how many ways we can choose 3 and more consecutive number from set of N numbers [duplicate]

Suppose we have a set like (1,2,3) then there is only one way to choose 3 consecutive number...its (1,2,3)....for a sets of 4 (1,2,3,4) we have 3 ways ( (1,2,3), (2,3,4), (1,2,3,4)) for five its 8 ,for 6 its 20, for 7 its 47 and so on....So for a given N, I can get the answer by applying brute force, and calculating all such subset having 3 or more consecutive number. Here I am just trying to find out a pattern, a technique to get the number of all such subset for a given N. The problem is further generalized to .....discover m consecutive number within a set of size N.

marked as duplicate by Marc van Leeuwen, William, tomasz, J. M. is a poor mathematician, NorbertOct 3 '12 at 20:08

• Are you sure it's $20$ for $n=5$? I think it should be $6$. – Quixotic Sep 7 '12 at 4:58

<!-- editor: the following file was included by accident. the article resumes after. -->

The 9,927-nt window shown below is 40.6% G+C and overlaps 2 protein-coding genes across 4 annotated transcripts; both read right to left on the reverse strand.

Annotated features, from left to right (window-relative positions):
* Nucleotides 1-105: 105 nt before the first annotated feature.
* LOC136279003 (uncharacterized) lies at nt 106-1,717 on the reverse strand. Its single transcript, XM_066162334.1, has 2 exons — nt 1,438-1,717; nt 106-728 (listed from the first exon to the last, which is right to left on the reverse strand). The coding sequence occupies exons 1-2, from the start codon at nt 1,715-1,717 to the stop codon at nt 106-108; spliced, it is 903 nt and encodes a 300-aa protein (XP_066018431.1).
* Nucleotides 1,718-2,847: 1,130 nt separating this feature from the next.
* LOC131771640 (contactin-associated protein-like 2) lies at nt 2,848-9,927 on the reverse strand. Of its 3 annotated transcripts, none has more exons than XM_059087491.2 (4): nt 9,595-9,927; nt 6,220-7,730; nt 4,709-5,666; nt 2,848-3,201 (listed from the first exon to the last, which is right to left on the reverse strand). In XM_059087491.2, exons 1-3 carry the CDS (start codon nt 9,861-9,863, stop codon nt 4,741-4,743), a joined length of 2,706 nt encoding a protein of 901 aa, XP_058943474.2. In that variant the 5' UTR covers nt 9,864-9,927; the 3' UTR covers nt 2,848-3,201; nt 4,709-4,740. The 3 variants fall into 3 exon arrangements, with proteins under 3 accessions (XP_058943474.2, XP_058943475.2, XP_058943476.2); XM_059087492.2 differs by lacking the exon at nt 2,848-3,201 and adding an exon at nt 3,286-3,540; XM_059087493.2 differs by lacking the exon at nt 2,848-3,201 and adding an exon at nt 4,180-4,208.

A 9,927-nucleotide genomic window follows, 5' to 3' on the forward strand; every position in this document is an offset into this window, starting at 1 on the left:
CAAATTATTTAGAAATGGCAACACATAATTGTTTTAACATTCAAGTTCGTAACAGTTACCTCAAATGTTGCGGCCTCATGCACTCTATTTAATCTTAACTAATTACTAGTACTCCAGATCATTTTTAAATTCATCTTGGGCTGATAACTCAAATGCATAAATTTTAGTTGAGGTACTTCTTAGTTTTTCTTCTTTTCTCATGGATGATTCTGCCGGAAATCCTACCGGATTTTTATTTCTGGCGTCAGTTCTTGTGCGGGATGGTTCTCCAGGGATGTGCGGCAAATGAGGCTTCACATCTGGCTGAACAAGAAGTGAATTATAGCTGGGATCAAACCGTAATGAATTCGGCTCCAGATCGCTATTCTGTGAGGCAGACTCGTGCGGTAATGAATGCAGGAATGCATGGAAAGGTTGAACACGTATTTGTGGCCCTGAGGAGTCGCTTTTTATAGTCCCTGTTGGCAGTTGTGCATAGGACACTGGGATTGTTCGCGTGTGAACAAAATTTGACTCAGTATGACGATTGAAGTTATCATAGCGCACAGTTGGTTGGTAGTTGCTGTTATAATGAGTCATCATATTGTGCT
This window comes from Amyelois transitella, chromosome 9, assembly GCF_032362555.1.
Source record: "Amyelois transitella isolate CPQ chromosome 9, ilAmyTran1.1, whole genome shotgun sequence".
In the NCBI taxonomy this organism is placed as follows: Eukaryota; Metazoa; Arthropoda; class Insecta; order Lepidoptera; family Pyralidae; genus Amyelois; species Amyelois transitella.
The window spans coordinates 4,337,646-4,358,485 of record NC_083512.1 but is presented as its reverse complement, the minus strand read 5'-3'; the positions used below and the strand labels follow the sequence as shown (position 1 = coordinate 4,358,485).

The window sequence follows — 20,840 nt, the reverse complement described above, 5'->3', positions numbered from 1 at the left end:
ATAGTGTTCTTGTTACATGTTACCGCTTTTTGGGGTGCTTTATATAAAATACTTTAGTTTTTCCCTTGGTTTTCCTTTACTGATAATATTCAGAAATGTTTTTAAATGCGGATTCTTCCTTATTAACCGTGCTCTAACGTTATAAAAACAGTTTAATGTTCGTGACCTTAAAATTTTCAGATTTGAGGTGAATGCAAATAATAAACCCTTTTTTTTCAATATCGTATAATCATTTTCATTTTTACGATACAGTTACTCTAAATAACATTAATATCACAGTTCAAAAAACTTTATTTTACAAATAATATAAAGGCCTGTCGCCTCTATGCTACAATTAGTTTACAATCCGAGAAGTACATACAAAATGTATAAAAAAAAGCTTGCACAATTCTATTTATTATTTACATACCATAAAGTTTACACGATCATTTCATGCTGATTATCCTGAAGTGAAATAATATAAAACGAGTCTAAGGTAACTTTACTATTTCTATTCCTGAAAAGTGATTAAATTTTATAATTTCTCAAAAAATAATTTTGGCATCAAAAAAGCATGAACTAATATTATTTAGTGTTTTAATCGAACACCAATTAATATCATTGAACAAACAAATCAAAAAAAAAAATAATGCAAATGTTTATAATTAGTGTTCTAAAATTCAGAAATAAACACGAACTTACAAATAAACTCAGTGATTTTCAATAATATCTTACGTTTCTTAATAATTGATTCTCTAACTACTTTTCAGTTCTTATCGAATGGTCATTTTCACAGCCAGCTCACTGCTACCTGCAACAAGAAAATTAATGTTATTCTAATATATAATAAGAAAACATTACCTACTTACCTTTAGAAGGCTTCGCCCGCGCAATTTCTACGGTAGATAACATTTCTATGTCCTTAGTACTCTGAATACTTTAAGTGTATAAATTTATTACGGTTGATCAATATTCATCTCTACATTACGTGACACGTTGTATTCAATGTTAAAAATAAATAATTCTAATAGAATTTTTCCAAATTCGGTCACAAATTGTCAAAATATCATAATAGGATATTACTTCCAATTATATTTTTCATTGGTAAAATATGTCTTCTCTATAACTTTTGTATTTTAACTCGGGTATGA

• $\frac{1}{2} \left(N^2-3 N+2\right)$ – Quixotic Sep 7 '12 at 5:02
• Do all of the numbers in the subset have to be consecutive, or does the subset just have to contain at least three consecutive numbers? In other words, is $\{1,2,3,5\}$ acceptable? If all of them have to be consecutive, see the hints below; if not, see this answer. In either case the number for $5$ is not $20$; it’s either $6$ or $8$. – Brian M. Scott Sep 7 '12 at 5:04
The number of selections of $k$ consecutive things out of $n$ things in a row is given by $n-k+1$.